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Authorization for medical attention

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Authorization for medical attention
February 15, 2019 Anniversary Wishes 5 comments

Use our attorney-drafted Child Medical Consent form for parents to Authorization to Consent to Medical Treatment; Authorization for Minor's.

Table of Contents

  1. Download a Free Child Medical Consent Form
  2. The Basics: What is a Child Medical Consent Form?
  3. When Do I Need One?
  4. The Consequences of Not Using One
  5. The Most Common Situations when a Consent form is Needed
  6. What Should be Included

1. Download a Free Child Medical Consent Form

Click here to begin your download

2. The Basics: What is a Child Medical Consent Form?

A Child Medical Consent form is a written document authorizing another adult to make healthcare decisions for a minor child. For example, a grandparent, aunt, uncle, nanny, babysitter, or family friend may be taking care of your kid when an emergency occurs.

This form ensures that person can get your child proper medical care. If a parent or legal guardian is not traveling with their kid, the document is often used with a Child Travel Consent Form.

A simple Child Medical Consent form will identify the following basic elements:

  • Parents: name and contact information of parent(s) or legal guardian(s)
  • Child: name, address and date of birth for each minor
  • Caregiver: name of responsible adult authorized to make decisions for some time
  • Medical History: child’s health condition, allergies, prescriptions, and vaccines
  • Healthcare Provider: name/number of physician/pediatrician and dentist/orthodontist
  • Health Insurance: name/number of insurance, policy/group number, policy holder
  • Signature: signed by the child’s parent or legal guardian

As a reference, people call this form by other names:

  • Authorization to Consent to Medical Treatment
  • Authorization for Minor’s Medical Treatment
  • Caregiver Medical Consent Form
  • Consent for Medical Treatment of a Minor
  • Consent to Treat Minor Children
  • Emergency Medical Consent Form
  • Medical Authorization for Minor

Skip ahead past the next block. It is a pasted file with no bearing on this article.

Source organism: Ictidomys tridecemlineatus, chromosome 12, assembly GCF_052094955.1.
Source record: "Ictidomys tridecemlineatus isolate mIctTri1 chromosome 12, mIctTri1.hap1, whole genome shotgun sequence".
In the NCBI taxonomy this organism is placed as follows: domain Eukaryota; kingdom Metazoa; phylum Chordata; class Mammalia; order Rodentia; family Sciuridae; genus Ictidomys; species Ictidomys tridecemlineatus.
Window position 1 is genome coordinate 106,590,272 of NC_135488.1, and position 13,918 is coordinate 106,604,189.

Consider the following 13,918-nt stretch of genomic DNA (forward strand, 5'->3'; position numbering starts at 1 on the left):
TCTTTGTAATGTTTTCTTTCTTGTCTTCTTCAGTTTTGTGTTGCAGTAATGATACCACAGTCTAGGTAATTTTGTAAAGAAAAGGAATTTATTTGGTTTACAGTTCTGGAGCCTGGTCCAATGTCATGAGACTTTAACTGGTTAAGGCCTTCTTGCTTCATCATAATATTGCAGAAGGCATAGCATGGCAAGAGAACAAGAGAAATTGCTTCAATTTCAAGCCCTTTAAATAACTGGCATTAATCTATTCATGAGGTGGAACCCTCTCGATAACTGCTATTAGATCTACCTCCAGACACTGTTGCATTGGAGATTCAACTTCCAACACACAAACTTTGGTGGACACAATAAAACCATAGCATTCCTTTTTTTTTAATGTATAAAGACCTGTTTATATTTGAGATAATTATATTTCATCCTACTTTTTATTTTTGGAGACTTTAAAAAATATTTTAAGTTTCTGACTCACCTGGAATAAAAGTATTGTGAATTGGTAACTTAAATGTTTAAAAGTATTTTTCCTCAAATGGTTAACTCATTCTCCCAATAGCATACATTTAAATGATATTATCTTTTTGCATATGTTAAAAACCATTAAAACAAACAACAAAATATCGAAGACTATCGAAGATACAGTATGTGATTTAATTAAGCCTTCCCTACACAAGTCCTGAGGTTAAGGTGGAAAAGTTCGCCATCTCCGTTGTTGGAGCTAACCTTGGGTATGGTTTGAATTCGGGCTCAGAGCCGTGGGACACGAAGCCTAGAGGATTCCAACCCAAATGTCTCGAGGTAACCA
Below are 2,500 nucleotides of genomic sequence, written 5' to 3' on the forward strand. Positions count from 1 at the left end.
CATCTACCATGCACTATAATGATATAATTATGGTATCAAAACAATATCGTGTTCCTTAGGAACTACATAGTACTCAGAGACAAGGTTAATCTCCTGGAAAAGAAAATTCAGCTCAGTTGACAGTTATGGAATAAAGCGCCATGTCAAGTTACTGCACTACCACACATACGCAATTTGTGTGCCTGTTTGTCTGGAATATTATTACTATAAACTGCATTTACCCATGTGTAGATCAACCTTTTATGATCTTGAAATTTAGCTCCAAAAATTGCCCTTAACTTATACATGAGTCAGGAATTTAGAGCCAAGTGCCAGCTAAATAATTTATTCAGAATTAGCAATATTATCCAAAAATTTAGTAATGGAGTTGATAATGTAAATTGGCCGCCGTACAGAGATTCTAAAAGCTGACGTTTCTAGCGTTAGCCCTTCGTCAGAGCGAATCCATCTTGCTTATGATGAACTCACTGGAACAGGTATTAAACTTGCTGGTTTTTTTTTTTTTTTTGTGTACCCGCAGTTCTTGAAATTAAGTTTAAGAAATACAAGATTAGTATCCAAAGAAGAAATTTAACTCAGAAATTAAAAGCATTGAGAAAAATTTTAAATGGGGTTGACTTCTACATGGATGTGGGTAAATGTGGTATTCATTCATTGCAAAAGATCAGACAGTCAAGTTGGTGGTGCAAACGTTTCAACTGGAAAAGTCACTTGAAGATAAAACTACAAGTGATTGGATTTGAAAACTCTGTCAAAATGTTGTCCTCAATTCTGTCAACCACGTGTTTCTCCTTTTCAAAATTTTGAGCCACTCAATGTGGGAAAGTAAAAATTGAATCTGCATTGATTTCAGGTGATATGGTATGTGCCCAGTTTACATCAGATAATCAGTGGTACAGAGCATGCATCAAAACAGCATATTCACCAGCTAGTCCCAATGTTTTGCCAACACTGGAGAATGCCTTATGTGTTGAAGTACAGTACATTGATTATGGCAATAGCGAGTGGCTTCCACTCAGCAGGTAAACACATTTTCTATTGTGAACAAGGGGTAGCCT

• Medical Treatment Authorization Form
  • Parental Medical Consent Form

Child Medical Consent PDF Sample

The sample child medical consent below details an agreement between the parent, ‘Michael B Knapp’, and the child’s teacher, ‘Wade L Jobe.’ Michael B Knapp agrees to Wade L Jobe seeking medical aid for the child, Evelyn J Knapp, when she is under his care.

Child Medical Consent

3. When Do I Need One?

This consent form is commonly used when a parent or legal guardian has entrusted another person to temporarily take care of their kid.

A consent form is needed under these circumstances:

  • Child is a minor — under the age of 18 years old
  • Child is traveling with another person or group
  • Child is with a babysitter or day care center
  • Chaperone or trip leader is taking care of your kid
  • Parent or guardian is temporarily away on work or business trips

The reality of life means parents may not be with their child if an emergency occurs. This form allows parents to designate a responsible adult to authorize medical treatment for their kid.

4. The Consequences of Not Using One

When you are not with your kid, a Child Medical Consent form can give you the peace of mind that your son or daughter will receive prompt medical care.

Without this form, the following preventable suffering could occur:

Consequences Suffered by Parent/Adult

Consequences Suffered by Child

  1. Loss of time

    • Caretaker is unable to make emergency decisions in a timely manner

  2. Mental anguish

    • Parent is frustrated that healthcare professionals do not trust their child’s caretaker
    • Caretaker is unauthorized to make medical decisions

  1. Loss of time

    • Unnecessary delay as healthcare professionals struggle to contact unavailable parent or guardian

  2. Mental anguish

    • Upset that they are not able to to receive needed medical treatment or care

    • Confusion as to why healthcare professionals are not listening to their caretaker

5. The Most Common Situations when a Consent form is Needed

It should be used if the child is:

  • Home with a babysitter or family member
  • Traveling with an authorized caretaker
  • Staying at a child day care facility
  • Taken care of by a nanny or au pair while parents are at work

Choose an authorized caretaker who understands your moral beliefs and shares your concern for the best interest of your child.

6. What Should be Included

Our sample Child Medical Consent form asks you easy questions that help you fill out the form.

1. Who is the authorized caretaker?

The parent or legal guardian designates another adult to be the authorized caretaker of their kid in cases of medical emergencies. The temporary guardian understand the parents’ wishes about medical treatment for their child.

2. What is the child’s medical history?

The parent or legal guardian should detail the minor’s health background, for example:

  • Health conditions like asthma, diabetes, or pacemaker
  • Allergies to antibiotics, medicine, or food
  • Prescription of medications currently being taken
  • Date of last tetanus injection or booster
  • History of vaccines

Listing your child’s health background helps healthcare professionals diagnose a condition and make effective medical decisions.

3. What medical treatments are allowed?

Parents can authorize the caregiver to make certain medical care decisions for some time:

  • Administer medication and prescriptions
  • Anesthesia and surgical procedure
  • Blood transfusions
  • Dental care and treatment
  • Diagnostic imaging  (X-rays, CT scans, MRIs)
  • Emergency medical care and treatment (i.e. CPR, surgery, hospitalization)